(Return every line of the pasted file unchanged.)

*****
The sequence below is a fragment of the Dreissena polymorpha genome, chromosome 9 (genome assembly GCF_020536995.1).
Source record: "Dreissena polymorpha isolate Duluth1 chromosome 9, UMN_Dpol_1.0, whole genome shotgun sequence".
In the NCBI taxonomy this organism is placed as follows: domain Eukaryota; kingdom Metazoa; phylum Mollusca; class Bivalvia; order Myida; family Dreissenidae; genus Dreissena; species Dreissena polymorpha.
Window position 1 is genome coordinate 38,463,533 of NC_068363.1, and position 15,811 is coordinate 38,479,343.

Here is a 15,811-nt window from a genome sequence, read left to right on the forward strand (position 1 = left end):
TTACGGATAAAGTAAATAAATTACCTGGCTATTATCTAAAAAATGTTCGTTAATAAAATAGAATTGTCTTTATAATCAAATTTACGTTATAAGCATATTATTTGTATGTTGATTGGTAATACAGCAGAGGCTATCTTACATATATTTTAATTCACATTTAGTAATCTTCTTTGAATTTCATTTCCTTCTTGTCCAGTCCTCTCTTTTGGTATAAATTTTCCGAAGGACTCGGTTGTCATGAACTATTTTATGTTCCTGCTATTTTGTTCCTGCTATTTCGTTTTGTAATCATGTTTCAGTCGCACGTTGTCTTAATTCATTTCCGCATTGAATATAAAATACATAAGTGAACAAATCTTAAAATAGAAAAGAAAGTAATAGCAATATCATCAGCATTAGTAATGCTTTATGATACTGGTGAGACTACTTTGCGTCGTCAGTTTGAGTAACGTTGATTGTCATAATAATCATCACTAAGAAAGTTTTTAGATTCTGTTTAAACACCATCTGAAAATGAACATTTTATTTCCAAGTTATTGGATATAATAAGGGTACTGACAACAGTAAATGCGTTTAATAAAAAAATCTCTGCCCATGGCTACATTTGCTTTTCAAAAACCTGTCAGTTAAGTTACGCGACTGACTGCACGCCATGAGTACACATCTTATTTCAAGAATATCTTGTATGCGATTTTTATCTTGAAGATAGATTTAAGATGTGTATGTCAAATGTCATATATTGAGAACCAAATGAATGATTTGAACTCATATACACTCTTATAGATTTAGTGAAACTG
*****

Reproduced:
The sequence below is a fragment of the Dreissena polymorpha genome, chromosome 9 (genome assembly GCF_020536995.1).
Source record: "Dreissena polymorpha isolate Duluth1 chromosome 9, UMN_Dpol_1.0, whole genome shotgun sequence".
In the NCBI taxonomy this organism is placed as follows: domain Eukaryota; kingdom Metazoa; phylum Mollusca; class Bivalvia; order Myida; family Dreissenidae; genus Dreissena; species Dreissena polymorpha.
Window position 1 is genome coordinate 38,463,533 of NC_068363.1, and position 15,811 is coordinate 38,479,343.

Here is a 15,811-nt window from a genome sequence, read left to right on the forward strand (position 1 = left end):
TTACGGATAAAGTAAATAAATTACCTGGCTATTATCTAAAAAATGTTCGTTAATAAAATAGAATTGTCTTTATAATCAAATTTACGTTATAAGCATATTATTTGTATGTTGATTGGTAATACAGCAGAGGCTATCTTACATATATTTTAATTCACATTTAGTAATCTTCTTTGAATTTCATTTCCTTCTTGTCCAGTCCTCTCTTTTGGTATAAATTTTCCGAAGGACTCGGTTGTCATGAACTATTTTATGTTCCTGCTATTTTGTTCCTGCTATTTCGTTTTGTAATCATGTTTCAGTCGCACGTTGTCTTAATTCATTTCCGCATTGAATATAAAATACATAAGTGAACAAATCTTAAAATAGAAAAGAAAGTAATAGCAATATCATCAGCATTAGTAATGCTTTATGATACTGGTGAGACTACTTTGCGTCGTCAGTTTGAGTAACGTTGATTGTCATAATAATCATCACTAAGAAAGTTTTTAGATTCTGTTTAAACACCATCTGAAAATGAACATTTTATTTCCAAGTTATTGGATATAATAAGGGTACTGACAACAGTAAATGCGTTTAATAAAAAAATCTCTGCCCATGGCTACATTTGCTTTTCAAAAACCTGTCAGTTAAGTTACGCGACTGACTGCACGCCATGAGTACACATCTTATTTCAAGAATATCTTGTATGCGATTTTTATCTTGAAGATAGATTTAAGATGTGTATGTCAAATGTCATATATTGAGAACCAAATGAATGATTTGAACTCATATACACTCTTATAGATTTAGTGAAACTG